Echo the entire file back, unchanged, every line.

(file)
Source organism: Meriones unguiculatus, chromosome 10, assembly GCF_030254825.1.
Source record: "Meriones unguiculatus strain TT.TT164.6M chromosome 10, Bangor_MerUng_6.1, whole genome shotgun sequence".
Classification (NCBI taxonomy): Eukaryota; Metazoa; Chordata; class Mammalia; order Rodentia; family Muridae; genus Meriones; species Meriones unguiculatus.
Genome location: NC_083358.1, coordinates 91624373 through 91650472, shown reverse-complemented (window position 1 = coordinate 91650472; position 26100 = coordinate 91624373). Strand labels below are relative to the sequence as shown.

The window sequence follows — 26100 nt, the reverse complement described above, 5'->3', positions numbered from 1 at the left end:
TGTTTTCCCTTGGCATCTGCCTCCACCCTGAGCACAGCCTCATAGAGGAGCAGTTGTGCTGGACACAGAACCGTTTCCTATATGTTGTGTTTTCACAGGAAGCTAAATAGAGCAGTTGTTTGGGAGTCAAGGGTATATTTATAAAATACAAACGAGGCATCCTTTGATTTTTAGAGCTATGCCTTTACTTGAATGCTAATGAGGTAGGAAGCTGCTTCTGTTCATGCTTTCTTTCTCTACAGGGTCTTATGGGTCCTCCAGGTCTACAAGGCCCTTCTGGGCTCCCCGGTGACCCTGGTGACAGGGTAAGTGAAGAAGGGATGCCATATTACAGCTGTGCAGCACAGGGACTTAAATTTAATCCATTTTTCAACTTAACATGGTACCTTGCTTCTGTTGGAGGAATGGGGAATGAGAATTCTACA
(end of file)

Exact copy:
Source organism: Meriones unguiculatus, chromosome 10, assembly GCF_030254825.1.
Source record: "Meriones unguiculatus strain TT.TT164.6M chromosome 10, Bangor_MerUng_6.1, whole genome shotgun sequence".
Classification (NCBI taxonomy): Eukaryota; Metazoa; Chordata; class Mammalia; order Rodentia; family Muridae; genus Meriones; species Meriones unguiculatus.
Genome location: NC_083358.1, coordinates 91624373 through 91650472, shown reverse-complemented (window position 1 = coordinate 91650472; position 26100 = coordinate 91624373). Strand labels below are relative to the sequence as shown.

The window sequence follows — 26100 nt, the reverse complement described above, 5'->3', positions numbered from 1 at the left end:
TGTTTTCCCTTGGCATCTGCCTCCACCCTGAGCACAGCCTCATAGAGGAGCAGTTGTGCTGGACACAGAACCGTTTCCTATATGTTGTGTTTTCACAGGAAGCTAAATAGAGCAGTTGTTTGGGAGTCAAGGGTATATTTATAAAATACAAACGAGGCATCCTTTGATTTTTAGAGCTATGCCTTTACTTGAATGCTAATGAGGTAGGAAGCTGCTTCTGTTCATGCTTTCTTTCTCTACAGGGTCTTATGGGTCCTCCAGGTCTACAAGGCCCTTCTGGGCTCCCCGGTGACCCTGGTGACAGGGTAAGTGAAGAAGGGATGCCATATTACAGCTGTGCAGCACAGGGACTTAAATTTAATCCATTTTTCAACTTAACATGGTACCTTGCTTCTGTTGGAGGAATGGGGAATGAGAATTCTACA